The HR is a good boat, but being a 1972 its almost 15 years older than the others. Nothing wrong with an older boat but something to consider.
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Old 18-02-2010, 06:04   #41
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Are there any other boats I should be looking at?
I'd look at this one:

1980 Cabo Rico sloop Sail Boat For Sale - www.yachtworld.com
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Old 18-02-2010, 06:36   #42
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Hi Danger...
The Westerly's look fantastic and apart from the $5000 price difference can see little to choose between them... having owned a coupla Westerly's in the past I'm sorta biased anyway.... great sailboats and I would not worry about the rudder... only heard of one case of a lost rudder and if memory serves me well it was down to corrosion caused by electrolysis.....
I also favour the Rassey... one thing I know for sure is that most v-berths are untenable at sea... the noise and bouncing around is to much for most women so an aft cabin which can be kept separate from the main 'Living Area' is loved.... also the Westerlys 2 heads/showers is a great asset for living aboard
Personally.... if you have the cash go for one of the 'Westerlys'... the Corsair will be that tad cheaper in Marinas and easier to maintain but as I said... either is great... and they hold price well.
The Cape Dory is a beautiful boat too... in its own right.. but no aft cabin makes for a harder to manage 'Living Area'..
Good selection mate....

This I feel is good competition for the Westerlys....
1987 Pearson 39 Sail New and Used Boats for Sale - uk.yachtworld.com=

And this is Gorgeous..... full keel to boot but plain interior... love the open topdeck tho...
http://uk.yachtworld.com/core/listin...ng_id=1709&url=
Sorry mate... enjoying looking at boats I'll never afford...lmao
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Old 18-02-2010, 06:46   #43
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Danger,

Just a couple quick notes. We looked at a Corsair and liked it very much, except for the ceiling liner which tended to sag in several areas. Its nothing structural, just looked bad and my wife hated that. Lots of room though, like you say. I personally wouldn't worry about the rudder. The Westerly's have proven to be very tough boats and spade rudders have been sailed all over the world for quite a few years now. By the way the Sealord is just up the road from the Cape Dory if come down to take a look. I'm around the corner also living aboard at a marina and would be glad to show you around (but leaving for Thailand for several months on March 10, so hurry).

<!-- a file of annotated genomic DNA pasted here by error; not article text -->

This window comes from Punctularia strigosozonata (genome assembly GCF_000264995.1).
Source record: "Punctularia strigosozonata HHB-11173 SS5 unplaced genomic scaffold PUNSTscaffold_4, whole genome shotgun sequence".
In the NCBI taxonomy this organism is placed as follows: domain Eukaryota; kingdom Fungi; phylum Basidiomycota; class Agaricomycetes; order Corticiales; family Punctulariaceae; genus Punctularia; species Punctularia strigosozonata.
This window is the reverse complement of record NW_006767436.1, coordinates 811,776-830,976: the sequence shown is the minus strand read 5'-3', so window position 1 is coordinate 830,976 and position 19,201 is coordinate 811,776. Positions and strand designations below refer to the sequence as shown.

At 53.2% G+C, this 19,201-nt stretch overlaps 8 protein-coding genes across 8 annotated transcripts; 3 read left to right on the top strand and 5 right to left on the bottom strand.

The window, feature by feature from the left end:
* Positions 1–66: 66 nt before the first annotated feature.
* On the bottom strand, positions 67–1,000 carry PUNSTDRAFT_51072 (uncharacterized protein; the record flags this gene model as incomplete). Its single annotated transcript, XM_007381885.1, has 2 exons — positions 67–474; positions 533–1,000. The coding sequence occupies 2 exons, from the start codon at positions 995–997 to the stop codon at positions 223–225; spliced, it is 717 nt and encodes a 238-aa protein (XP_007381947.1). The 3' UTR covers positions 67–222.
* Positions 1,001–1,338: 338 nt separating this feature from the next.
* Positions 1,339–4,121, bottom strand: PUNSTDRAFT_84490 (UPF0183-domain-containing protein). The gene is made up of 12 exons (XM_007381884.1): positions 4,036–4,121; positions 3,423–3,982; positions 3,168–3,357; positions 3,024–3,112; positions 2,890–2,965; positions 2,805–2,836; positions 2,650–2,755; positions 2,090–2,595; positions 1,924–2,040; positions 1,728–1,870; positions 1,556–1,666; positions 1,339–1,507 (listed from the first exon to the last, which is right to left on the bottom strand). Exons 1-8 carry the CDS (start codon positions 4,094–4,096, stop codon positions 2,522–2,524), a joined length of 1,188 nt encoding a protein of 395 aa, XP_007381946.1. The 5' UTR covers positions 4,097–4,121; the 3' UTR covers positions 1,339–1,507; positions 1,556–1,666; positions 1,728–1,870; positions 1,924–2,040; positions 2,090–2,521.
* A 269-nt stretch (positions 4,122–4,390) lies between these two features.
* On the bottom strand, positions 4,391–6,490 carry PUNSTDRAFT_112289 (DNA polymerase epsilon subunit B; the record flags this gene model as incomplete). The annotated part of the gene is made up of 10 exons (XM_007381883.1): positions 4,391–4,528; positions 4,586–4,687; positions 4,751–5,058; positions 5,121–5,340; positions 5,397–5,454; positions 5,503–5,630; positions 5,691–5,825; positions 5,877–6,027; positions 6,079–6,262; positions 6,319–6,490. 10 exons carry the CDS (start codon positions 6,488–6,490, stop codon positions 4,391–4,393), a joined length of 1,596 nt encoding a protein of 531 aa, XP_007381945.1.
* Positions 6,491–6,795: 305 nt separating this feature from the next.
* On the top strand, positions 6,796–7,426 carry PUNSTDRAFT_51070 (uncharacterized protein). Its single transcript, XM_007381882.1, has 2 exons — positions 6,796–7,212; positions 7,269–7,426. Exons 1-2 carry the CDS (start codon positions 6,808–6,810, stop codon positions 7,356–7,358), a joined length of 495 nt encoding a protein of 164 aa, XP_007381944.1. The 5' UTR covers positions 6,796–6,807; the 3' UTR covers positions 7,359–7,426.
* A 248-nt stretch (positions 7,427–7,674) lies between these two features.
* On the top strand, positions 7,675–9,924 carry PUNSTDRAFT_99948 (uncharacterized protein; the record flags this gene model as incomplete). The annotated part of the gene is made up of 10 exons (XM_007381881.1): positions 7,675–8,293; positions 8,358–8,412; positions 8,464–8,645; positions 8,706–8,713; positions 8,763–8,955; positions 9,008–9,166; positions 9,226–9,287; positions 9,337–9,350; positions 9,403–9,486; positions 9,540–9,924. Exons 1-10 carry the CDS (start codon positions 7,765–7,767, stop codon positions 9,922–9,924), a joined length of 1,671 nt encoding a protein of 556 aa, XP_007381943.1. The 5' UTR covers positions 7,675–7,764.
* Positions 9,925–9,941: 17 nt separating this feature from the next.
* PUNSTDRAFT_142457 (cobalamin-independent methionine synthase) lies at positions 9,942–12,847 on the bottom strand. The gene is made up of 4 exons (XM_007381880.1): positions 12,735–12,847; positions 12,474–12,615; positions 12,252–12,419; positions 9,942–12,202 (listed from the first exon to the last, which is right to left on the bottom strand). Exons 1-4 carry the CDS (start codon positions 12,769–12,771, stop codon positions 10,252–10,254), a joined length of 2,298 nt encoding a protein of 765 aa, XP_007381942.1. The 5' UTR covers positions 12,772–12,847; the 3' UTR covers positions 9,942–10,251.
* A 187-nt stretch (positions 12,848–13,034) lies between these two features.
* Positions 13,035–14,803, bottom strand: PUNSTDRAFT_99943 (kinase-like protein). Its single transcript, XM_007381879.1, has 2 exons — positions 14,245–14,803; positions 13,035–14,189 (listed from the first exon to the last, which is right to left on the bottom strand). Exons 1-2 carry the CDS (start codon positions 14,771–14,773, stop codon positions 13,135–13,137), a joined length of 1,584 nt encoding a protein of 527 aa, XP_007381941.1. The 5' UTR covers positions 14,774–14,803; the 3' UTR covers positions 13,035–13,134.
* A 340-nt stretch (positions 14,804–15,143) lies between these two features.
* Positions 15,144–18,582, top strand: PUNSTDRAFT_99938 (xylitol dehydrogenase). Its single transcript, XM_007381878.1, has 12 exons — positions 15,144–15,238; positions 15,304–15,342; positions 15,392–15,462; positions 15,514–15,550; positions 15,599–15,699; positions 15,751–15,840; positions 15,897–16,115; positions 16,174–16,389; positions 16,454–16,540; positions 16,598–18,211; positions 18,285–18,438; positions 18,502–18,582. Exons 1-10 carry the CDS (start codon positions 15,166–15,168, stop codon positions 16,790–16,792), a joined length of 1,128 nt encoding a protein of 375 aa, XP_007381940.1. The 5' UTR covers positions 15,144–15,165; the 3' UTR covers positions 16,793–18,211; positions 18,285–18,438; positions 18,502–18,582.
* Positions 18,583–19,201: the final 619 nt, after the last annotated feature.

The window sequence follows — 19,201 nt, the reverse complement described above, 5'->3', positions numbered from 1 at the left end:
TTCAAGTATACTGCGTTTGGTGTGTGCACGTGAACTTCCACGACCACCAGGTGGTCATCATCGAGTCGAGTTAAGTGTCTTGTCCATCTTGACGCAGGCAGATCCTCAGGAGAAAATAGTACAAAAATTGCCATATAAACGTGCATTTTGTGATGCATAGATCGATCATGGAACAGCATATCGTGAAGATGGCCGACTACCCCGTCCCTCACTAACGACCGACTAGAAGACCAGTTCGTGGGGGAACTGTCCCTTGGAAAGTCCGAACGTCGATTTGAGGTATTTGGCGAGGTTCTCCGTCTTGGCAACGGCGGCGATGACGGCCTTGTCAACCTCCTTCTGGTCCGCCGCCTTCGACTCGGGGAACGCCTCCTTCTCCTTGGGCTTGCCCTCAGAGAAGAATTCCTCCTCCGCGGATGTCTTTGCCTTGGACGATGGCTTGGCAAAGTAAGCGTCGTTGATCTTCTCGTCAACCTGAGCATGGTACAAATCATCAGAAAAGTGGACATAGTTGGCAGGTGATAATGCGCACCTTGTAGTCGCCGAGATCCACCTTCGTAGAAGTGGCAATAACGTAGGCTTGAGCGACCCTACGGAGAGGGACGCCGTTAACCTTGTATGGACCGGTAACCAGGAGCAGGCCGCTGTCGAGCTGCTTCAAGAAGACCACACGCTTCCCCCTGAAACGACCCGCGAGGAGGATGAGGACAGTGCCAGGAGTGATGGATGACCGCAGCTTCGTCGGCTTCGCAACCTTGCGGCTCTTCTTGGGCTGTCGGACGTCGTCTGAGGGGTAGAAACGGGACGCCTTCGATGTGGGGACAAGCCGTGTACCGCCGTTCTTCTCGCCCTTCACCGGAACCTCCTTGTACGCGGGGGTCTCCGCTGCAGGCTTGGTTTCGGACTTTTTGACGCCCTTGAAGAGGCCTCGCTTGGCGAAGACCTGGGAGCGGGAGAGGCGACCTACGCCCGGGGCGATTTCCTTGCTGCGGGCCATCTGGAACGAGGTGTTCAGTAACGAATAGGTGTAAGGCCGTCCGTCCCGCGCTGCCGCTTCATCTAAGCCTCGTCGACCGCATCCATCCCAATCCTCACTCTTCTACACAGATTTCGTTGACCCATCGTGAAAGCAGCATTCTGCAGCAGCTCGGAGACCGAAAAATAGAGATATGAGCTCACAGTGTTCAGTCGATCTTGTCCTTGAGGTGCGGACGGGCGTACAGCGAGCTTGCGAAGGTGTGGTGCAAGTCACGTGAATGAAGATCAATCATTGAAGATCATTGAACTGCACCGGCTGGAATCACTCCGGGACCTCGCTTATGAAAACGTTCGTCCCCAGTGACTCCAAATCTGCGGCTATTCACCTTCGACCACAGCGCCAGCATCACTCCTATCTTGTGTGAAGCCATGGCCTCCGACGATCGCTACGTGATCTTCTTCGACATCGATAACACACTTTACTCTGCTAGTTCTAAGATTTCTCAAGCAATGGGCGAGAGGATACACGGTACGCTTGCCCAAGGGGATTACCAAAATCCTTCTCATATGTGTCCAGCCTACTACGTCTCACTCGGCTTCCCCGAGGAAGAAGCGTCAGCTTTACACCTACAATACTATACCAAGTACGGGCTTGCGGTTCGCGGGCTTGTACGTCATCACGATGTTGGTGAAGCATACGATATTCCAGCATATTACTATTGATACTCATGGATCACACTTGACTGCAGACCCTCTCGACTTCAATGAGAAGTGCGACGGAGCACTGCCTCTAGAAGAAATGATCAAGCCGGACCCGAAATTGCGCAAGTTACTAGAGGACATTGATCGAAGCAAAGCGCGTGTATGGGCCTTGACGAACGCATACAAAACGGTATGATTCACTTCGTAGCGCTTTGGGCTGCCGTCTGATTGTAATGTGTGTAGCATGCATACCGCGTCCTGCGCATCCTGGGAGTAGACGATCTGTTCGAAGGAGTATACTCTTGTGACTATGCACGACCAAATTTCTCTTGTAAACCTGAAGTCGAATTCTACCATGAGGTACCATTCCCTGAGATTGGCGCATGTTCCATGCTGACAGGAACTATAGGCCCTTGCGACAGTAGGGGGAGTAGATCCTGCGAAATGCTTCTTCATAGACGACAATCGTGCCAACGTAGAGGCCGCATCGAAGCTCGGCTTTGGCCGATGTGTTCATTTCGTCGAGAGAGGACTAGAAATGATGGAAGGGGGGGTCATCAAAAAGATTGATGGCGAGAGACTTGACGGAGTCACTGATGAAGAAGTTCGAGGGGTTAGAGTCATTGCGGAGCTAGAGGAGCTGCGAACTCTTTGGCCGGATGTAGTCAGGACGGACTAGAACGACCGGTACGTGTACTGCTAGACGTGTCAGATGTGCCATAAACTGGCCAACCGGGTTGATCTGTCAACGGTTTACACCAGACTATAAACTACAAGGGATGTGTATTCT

The HR is a good boat, but being a 1972 its almost 15 years older than the others. Nothing wrong with an older boat but something to consider.
Westerlys: Yeah saw it first hand, the head liner on the one I transported was dismal, coming down all over the place...the foam behind it turns to dust. Well known/documented issue and some creative fixes (per their owners club)...noticed many pics of the ones for sale pan down away from the headliner lol...the sealord i posted shows my favorite "fix"...rip it ALL out and replace with wood (look at aft cab pics...nice)...

Man, the invite to be shown around (and maybe look with me, hehe) is great but I will not be back till end of march...can't get out of that at this point...when will you be back?

Ok so spade is not kiss of death and they are seaworthy? Big diff in handling of 39 and 36???
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Old 18-02-2010, 08:39   #44
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Hi Danger...
The Westerly's look fantastic and apart from the $5000 price difference can see little to choose between them... having owned a coupla Westerly's in the past I'm sorta biased anyway.... great sailboats and I would not worry about the rudder... only heard of one case of a lost rudder and if memory serves me well it was down to corrosion caused by electrolysis.....
I also favour the Rassey... one thing I know for sure is that most v-berths are untenable at sea... the noise and bouncing around is to much for most women so an aft cabin which can be kept separate from the main 'Living Area' is loved.... also the Westerlys 2 heads/showers is a great asset for living aboard
Personally.... if you have the cash go for one of the 'Westerlys'... the Corsair will be that tad cheaper in Marinas and easier to maintain but as I said... either is great... and they hold price well.